zion’s fire magazine preview
INSIGHT FEATURE
Driven to Draw Closer
Written by David Ettinger

Philippians is known as the “Book of Joy.” Though there are quite a few references to joy in this great epistle, Philippians is far more than this. Philippians is a book filled with life-changing exhortation (1:27-30), profound theology (2:6-11), and great aspiration.

This latter category is found in Philippians 3:10-11: “[I want to know Christ], and the power of his resurrection, and the fellowship of his sufferings, being made conformable unto his death; If by any means I might attain unto the resurrection of the dead.”

We can summarize this heartfelt plea as the apostle Paul’s (the writer of the epistle) avid yearning to know Christ as closely as humanly possible, even to the point of death. Paul wanted his life to be entirely indwelt by the reality of Christ, to be driven to draw closer to Him every second of his existence.

We can rightly assume Paul is telling us this should be your and my greatest aspiration as well. The question is, How do we achieve this unique closeness of being indwelt by Christ every moment of every day of our lives? Let’s take a brief look.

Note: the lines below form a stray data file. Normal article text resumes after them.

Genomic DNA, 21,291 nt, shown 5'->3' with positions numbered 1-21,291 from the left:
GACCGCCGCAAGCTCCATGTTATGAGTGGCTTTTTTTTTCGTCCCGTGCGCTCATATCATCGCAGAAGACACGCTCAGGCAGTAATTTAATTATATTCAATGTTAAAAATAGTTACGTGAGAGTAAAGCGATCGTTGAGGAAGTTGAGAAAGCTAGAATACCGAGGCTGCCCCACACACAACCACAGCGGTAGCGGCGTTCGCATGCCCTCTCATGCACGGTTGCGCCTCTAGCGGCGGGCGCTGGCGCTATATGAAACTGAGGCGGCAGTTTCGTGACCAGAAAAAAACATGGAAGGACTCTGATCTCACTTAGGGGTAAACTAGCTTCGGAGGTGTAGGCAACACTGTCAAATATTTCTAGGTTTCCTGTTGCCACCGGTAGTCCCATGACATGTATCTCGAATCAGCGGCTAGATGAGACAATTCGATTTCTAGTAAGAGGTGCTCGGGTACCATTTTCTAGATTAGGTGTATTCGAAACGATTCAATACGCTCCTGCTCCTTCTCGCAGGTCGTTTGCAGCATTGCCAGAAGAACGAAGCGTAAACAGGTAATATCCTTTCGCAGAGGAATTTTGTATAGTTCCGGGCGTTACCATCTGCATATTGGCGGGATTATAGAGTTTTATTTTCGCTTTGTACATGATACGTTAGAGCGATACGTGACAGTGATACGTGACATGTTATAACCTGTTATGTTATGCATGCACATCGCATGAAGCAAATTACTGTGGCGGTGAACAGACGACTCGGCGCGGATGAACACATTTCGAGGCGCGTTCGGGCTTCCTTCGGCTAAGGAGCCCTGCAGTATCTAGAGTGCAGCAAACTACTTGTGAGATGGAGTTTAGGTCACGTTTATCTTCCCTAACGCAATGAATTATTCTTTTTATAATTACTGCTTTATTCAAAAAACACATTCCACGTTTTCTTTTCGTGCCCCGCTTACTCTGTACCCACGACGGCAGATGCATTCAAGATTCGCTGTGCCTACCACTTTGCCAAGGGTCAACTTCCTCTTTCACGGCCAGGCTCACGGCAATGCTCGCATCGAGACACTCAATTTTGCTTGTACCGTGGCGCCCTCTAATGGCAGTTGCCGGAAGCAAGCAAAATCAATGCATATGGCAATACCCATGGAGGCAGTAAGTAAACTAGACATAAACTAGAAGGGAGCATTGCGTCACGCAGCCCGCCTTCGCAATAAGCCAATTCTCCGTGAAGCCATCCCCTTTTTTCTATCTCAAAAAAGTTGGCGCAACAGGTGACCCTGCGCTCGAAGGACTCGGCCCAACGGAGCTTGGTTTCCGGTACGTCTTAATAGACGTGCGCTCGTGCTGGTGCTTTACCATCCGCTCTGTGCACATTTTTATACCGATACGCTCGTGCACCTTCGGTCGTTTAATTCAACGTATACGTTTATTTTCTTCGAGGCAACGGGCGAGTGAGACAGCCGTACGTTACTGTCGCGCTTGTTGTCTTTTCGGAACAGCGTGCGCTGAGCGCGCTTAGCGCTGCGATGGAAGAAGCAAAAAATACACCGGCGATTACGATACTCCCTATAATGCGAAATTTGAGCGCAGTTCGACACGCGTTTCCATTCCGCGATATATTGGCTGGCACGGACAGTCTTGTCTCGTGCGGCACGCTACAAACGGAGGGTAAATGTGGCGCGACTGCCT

No Easy Endeavor

Because we live within the confines of a human body of corrupted flesh and blood, seeking to draw closer to Jesus is no easy endeavor. In fact, Paul admits: “Not as though I had already attained, either were already perfect: but I follow after, if that I may apprehend that for which also I am apprehended of Christ Jesus” (Philippians 3:12). Paul confessed he still had a long way to go, but that wasn’t going to stop him.

By encouraging both himself and us to continue on in our quest to draw closer to Christ, Paul tells us how to go about it in verses 13-14: “... forgetting those things which are behind, and reaching forth unto those things which are before, I press toward the mark for the prize of the high calling of God in Christ Jesus.”

When Paul says “the prize,” he is most likely alluding to the Ancient Olympic Games, which ran every four years from 776 B.C. through A.D. 393. The Olympics of the ancient world were every bit as popular as they are today, up until and including the recent Winter Olympic Games in South Korea.